These seeming bits of nothing act as time traveling vehicles for their owners – objects that bring back memories, and thus allow the owner to literally touch a younger point in their lives.
As viewers, we look at these objects as the garbage they will likely wind up as, as they are not part of our personal memory bank. If ever there was a physical depiction of the old saw “one man’s trash is another man’s treasure,” this would be it. To the owners, all of it has real value, and gives them temporary relief from the diaphanous, ever-moving slice of time we occupy in the here and now – the same slice of time that has seen us come into the world, live our lives and that inexorably carries us towards death.
These tidbits of nothing are, in effect, a howling protest against that death, clinging instead to life as we know it. For whatever fleeting psychological relief they provide against that inexorable slide towards death, they are quite valuable indeed. One of the most fascinating things here is how we value our own junk, yet feel so little empathy for other people’s junk that we immediately identify it as trash.
Matthew Sutton takes us ever deeper down memory lane with his lower floor installation titled “Febreze Scentstories.” Here Sutton has erected a booth equipped with Febreze scent cartridges each with four scent tracks, which, he hopes, will trigger memories that will propel you to then write down your memories on the paper provided. What separates Sutton’s work from the two artists above is the common stimulus that leads each participant to their own individual memory experience.
While Proust is said to have spent the last 13 years of his life writing the seven volume novel, “In Search of Lost Time” (a.k.a. “Remembrance of Things Past”), you aren’t expected to spend the rest of your life writing here. A single page will suffice. But far be it for us to stop you if you hit a groove.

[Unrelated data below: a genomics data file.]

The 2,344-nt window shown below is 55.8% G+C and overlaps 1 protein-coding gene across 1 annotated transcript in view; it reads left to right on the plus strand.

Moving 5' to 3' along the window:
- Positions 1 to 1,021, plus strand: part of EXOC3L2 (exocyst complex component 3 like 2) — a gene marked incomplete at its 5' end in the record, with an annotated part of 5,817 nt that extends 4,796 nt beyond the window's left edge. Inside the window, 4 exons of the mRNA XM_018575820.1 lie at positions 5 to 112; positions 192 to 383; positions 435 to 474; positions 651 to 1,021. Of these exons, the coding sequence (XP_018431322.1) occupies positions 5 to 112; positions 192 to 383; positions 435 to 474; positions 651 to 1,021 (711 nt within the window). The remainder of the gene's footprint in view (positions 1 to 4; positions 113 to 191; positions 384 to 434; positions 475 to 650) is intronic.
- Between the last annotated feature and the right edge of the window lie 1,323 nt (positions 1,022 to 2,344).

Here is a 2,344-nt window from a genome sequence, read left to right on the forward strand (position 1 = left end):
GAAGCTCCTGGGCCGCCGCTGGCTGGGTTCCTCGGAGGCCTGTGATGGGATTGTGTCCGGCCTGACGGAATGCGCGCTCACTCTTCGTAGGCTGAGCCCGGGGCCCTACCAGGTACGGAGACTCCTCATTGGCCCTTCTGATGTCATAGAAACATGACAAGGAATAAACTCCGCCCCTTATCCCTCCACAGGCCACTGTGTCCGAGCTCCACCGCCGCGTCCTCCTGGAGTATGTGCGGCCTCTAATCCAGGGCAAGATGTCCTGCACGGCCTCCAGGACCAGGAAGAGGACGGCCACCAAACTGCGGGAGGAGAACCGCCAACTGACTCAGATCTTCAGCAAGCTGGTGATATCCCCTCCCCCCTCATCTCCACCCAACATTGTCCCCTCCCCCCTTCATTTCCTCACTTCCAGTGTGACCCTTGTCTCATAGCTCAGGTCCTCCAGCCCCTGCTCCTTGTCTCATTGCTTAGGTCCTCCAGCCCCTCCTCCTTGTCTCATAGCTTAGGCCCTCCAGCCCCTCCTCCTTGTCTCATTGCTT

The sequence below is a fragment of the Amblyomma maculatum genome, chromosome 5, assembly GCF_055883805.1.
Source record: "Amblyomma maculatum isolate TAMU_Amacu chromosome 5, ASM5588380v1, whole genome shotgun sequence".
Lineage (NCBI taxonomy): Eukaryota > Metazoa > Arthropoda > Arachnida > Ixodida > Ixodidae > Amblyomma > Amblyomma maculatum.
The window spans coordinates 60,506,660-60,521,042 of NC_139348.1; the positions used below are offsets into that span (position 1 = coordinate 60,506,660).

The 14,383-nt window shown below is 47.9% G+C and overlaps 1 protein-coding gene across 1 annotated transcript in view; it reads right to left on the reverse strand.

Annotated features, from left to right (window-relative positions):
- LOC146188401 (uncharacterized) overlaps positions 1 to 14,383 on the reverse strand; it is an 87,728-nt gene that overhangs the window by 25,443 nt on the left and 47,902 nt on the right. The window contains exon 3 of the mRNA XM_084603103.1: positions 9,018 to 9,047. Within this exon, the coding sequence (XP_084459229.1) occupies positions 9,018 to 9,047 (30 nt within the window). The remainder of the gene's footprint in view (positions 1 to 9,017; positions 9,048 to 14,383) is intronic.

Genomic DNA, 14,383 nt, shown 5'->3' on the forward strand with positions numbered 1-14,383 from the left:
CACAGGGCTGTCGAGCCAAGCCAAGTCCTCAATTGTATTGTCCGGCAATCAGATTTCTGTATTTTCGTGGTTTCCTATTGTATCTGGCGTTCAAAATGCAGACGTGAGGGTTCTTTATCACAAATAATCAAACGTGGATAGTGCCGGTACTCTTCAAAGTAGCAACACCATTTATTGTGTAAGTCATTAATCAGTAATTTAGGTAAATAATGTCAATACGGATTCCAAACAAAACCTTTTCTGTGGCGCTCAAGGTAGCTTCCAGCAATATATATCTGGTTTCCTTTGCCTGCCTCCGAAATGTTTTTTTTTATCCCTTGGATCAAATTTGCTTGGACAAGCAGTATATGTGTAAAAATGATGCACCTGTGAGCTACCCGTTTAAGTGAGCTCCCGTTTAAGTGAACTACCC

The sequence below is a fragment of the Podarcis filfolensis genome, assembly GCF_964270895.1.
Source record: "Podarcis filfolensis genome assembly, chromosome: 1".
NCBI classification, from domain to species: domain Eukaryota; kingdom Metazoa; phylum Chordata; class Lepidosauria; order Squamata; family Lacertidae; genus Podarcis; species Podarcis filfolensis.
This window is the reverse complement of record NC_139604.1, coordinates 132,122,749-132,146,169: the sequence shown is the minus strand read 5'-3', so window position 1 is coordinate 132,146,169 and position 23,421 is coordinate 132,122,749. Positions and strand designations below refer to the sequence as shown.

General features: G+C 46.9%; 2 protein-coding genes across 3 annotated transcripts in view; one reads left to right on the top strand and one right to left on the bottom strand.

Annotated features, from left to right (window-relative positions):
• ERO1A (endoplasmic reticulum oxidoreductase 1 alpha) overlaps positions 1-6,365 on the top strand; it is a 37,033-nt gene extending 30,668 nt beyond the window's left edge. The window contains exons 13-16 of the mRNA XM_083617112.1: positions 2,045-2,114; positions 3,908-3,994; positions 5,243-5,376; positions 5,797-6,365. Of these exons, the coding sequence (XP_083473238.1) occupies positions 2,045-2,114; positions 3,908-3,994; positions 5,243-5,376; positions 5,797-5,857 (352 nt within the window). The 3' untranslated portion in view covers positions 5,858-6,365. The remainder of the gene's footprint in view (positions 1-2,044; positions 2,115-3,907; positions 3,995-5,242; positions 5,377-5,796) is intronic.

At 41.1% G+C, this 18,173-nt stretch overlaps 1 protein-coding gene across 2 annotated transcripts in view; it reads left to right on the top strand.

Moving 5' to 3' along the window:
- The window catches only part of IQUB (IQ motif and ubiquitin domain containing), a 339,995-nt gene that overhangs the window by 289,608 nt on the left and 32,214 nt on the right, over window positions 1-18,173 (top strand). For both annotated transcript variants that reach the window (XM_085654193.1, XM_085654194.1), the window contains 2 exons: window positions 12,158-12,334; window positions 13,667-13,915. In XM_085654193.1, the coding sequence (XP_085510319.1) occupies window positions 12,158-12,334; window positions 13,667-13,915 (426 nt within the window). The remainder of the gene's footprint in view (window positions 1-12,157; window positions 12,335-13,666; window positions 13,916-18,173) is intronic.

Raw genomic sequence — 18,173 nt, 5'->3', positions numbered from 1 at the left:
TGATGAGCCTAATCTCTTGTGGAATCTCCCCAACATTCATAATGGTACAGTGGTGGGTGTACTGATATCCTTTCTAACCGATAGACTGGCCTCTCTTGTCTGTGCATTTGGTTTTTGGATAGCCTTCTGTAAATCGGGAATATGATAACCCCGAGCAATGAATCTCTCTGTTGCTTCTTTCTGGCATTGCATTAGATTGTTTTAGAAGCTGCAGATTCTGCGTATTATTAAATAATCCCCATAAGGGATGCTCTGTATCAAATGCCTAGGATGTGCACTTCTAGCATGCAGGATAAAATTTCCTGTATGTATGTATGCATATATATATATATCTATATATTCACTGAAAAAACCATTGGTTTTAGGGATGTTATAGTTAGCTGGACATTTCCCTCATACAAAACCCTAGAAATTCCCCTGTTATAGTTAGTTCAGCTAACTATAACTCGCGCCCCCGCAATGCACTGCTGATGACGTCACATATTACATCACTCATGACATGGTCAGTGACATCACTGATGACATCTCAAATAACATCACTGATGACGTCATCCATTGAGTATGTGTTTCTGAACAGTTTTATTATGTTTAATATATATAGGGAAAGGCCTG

Christian Moeller offers a short video loop of people interacting with a spotlighted overhead surveillance camera. Albeit far from a definitive interpretation, it seems to hit on the nature of fame (being in the spotlight) in the way that it finds its unwitting victims, they acclimate themselves to it, and then go to extreme lengths to stay in the spotlight after it no longer wants them there.
Ben Kinsley and Robin Hewlett staged a multifaceted community event in a Philadelphia alleyway for the benefit of the passing Google mapping camera car. The result leaves them as a sort of new fangled, high tech graffiti artist tagging the Google map Web site with their presence and antics.
Richard Saxton and Stuart Hyatt (plus about 30 others) built the Music Integrated Kiosk Exchange (M.I.K.E.) at the John Michael Kohler Arts Center in Sheboygan, Wisconsin last year. Essentially a modified corrugated tin grain bin. In its closed state, it has a vaguely homespun cartoon sci-fi look, as if it leapt out of a Red Rover or “Calvin and Hobbes” strip. Inside is a fully functioning sound studio, which opens up into a performing stage with platforms. It’s a fascinating piece of seemingly adaptive vernacular industrial architecture. Blue prints and photos of the project are on view here at AAC. See www.jmkac.org/MIKE.